Clinton Portis was a Pro Bowl selection in 2003 for the Denver Broncos before being traded to the Washington Redskins for certain Hall of Fame Cornerback Champ Bailey. Portis is out of the league now while Bailey is a mainstay for the Broncos. (Photo by Jim McIsaac/Getty Images)
Continuing on with our countdown to the 2012 NFL Draft by looking at the Denver Broncos recent draft history, we come to the year 2003. Now 5 years removed from their back to back championships, the team has seen one playoff appearance (2000) and a combined record of 34 - 30. The Broncos would make it to the Wildcard game in 2003, but let us see how they ended up in 2002 to begin the narrative.
The Broncos finished the 2002 campaign with a 9 - 7 record, missing the post season. The Oakland Raiders won the AFC West with an 11 - 5 record and made it to the AFC Championship game on the strength of an MVP year by Quarterback Rich Gannon. Mike Shanahan was going into his 9th season as head coach. The Broncos 7th ranked Offense was lead by Running Back Clinton Portis (1,508 yds, 15 TDs) and Wide Receivers Rod Smith (89 Rec, 1,027 yds, 5 TDs) and Ed McCaffery (69 Rec, 903 yds, 2 TDs). But Quarterback Brian Griese had an average year and couldn’t take the team to the playoffs.
Defensively the Broncos were 15th overall in the league. Linebacker Al Wilson (132 TKLs, 5 SKs) and Defensive Tackle Trevor Pryce (46 TKLs, 9 SKs) were the Broncos only Pro Bowl selections, though LB Ian Gold (100 TKLs, 6.5 SKs) and Bertram Berry (6.5 SKs in a part-time role) had pretty good years too. Cornerback Deltha O’Neal had five of the Defense’s nine Interceptions of the season and took two to the house.
Here are the Broncos’ selections in the 2003 NFL Draft.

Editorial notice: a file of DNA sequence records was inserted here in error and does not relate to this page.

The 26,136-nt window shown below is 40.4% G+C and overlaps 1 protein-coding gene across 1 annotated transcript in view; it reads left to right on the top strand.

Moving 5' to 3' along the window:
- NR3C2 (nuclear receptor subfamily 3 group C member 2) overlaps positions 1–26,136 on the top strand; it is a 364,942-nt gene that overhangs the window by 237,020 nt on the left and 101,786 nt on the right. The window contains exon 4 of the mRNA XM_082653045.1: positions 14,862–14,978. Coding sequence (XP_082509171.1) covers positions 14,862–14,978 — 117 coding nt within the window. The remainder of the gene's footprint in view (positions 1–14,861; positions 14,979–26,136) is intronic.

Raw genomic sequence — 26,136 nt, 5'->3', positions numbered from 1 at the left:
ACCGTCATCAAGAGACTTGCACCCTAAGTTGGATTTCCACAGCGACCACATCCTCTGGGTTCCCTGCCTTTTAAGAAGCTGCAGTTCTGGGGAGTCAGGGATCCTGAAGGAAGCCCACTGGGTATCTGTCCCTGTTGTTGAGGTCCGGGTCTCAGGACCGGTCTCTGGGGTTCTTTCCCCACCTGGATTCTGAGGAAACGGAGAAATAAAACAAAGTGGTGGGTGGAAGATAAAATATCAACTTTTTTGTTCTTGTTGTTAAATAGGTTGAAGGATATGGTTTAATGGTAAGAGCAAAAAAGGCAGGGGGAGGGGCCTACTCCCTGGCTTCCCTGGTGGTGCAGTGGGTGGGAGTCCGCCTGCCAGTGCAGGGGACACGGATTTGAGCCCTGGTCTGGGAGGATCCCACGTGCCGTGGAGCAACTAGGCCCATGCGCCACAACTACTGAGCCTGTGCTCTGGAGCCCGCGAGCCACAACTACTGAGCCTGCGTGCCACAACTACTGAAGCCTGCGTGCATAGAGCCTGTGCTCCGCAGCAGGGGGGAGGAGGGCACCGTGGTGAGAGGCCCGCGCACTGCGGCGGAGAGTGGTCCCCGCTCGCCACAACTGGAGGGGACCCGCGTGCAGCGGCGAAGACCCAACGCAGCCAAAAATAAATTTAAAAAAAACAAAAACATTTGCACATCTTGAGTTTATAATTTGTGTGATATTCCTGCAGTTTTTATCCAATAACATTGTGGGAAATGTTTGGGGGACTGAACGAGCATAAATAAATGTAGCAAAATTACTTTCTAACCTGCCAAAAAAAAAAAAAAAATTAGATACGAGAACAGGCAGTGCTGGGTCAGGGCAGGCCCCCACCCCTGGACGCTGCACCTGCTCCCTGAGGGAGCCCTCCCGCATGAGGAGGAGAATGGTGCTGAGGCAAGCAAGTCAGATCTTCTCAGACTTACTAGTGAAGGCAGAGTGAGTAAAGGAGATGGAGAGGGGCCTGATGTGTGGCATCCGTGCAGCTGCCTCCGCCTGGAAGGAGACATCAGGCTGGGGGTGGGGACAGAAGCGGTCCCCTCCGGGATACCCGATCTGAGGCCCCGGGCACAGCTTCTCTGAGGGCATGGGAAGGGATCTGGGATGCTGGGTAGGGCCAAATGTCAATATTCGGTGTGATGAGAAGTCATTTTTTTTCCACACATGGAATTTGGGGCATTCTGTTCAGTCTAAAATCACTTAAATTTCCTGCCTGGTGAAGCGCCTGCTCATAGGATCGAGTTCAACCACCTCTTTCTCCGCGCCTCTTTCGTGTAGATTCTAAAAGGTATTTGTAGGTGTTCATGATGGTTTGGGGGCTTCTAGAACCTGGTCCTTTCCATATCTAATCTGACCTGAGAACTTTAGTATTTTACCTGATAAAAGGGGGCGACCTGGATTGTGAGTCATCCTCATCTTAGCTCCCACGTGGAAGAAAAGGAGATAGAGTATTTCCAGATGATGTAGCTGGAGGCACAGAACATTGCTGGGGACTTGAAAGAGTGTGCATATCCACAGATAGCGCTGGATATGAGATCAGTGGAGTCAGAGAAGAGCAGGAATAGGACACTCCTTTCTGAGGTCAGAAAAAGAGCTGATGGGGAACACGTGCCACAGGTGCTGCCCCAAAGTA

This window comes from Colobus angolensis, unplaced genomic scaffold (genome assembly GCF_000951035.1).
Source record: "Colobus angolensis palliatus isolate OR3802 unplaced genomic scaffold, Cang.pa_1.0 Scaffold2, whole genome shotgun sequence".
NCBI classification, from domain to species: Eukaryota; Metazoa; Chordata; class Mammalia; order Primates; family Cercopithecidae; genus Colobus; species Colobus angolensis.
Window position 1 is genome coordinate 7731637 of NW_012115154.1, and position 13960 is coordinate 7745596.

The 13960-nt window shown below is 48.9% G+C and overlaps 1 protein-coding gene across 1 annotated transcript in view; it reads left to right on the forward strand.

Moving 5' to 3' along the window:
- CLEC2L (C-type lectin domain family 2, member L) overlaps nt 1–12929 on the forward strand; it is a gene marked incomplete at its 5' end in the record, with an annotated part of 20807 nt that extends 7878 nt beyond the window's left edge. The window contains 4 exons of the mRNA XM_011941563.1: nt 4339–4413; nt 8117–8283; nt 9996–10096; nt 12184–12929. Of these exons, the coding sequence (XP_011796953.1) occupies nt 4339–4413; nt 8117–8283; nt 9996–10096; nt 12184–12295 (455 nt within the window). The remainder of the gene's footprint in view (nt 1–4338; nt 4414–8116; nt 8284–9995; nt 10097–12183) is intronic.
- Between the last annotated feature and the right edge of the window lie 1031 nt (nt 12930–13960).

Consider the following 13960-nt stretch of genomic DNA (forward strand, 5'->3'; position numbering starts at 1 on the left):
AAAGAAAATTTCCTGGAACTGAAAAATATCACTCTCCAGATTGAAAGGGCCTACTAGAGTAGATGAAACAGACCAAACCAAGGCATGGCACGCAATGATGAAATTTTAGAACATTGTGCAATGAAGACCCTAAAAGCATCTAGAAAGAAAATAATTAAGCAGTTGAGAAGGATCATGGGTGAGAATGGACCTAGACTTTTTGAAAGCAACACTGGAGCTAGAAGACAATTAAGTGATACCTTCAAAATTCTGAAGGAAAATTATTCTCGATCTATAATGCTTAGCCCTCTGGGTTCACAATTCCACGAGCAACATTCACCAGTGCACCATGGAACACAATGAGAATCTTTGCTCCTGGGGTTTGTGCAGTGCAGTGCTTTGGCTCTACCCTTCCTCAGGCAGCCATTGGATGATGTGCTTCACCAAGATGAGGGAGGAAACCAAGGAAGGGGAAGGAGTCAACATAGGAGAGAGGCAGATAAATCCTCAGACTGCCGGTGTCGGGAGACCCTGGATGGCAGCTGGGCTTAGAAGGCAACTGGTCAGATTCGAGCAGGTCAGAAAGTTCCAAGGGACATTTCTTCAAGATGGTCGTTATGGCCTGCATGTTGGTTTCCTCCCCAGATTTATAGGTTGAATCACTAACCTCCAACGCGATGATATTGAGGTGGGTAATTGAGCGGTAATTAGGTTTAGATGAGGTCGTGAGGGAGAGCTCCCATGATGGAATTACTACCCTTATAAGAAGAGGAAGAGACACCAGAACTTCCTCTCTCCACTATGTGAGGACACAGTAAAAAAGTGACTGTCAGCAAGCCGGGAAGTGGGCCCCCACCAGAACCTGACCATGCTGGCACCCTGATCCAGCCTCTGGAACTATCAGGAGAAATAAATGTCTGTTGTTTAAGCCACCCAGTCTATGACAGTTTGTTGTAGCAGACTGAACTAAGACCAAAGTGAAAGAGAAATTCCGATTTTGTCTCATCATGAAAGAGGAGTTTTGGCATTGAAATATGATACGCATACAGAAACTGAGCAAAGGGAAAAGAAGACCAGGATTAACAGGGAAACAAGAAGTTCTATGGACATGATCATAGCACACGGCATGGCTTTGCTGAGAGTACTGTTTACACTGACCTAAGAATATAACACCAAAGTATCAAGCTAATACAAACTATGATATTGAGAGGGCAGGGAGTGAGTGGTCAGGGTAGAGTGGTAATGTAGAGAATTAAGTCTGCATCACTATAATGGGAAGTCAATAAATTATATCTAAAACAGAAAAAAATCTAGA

|2||51||Terry Pierce||Linebacker||Kansas St.|
|4||108||Quentin Griffin||Running Back||Oklahoma|
|4||114||Nick Eason||Defensive Tackle||Clemson|
|4||127||Bryant McNeal||Defensive End||Clemson|
|5||158||Adrian Madise||Wide Receiver||TCU|
|6||194||Aaron Hunt||Defensive End||Texas Tech|
|7||227||Clint Mitchell||Defensive End||Florida|
|7||235||Ahmaad Galloway||Running Back||Alabama|
George Foster appeared in one game his rookie year, sitting behind Left Tackle Ephraim Salaam while he made his adjustment to the Pro game. Foster became the Broncos starting Left Tackle in 2004, starting the next 45 of 48 games in his 4-year stint in Denver.
Terry Pierce appeared in 3 games as a rookie and played for 2 seasons with the Broncos. In 18 games, Pierce made 5 Tackles, Forced one Fumble and had one Pass Break Up. His rookie year was marred by a torn pectoral muscle and the next season saw him sprain an MCL. Pierce never got his career on track and was released at the end of the 2005 preseason. He had tryouts for a couple of teams, but his football days were done.
Quentin Griffin was another 2-year career player. As a rookie, Quentin appeared in 10 games with one start. He contributed 345 yards on 94 rushing attempts and 61 yards on 8 receptions. Griffin set a franchise record in 2004 for most rushing yards in a season opener with a career-high 156 yards on 23 carries against the Chiefs. He also scored the first 3 Touchdowns of his career. A torn Right ACL in Week 7 ended his season and career early.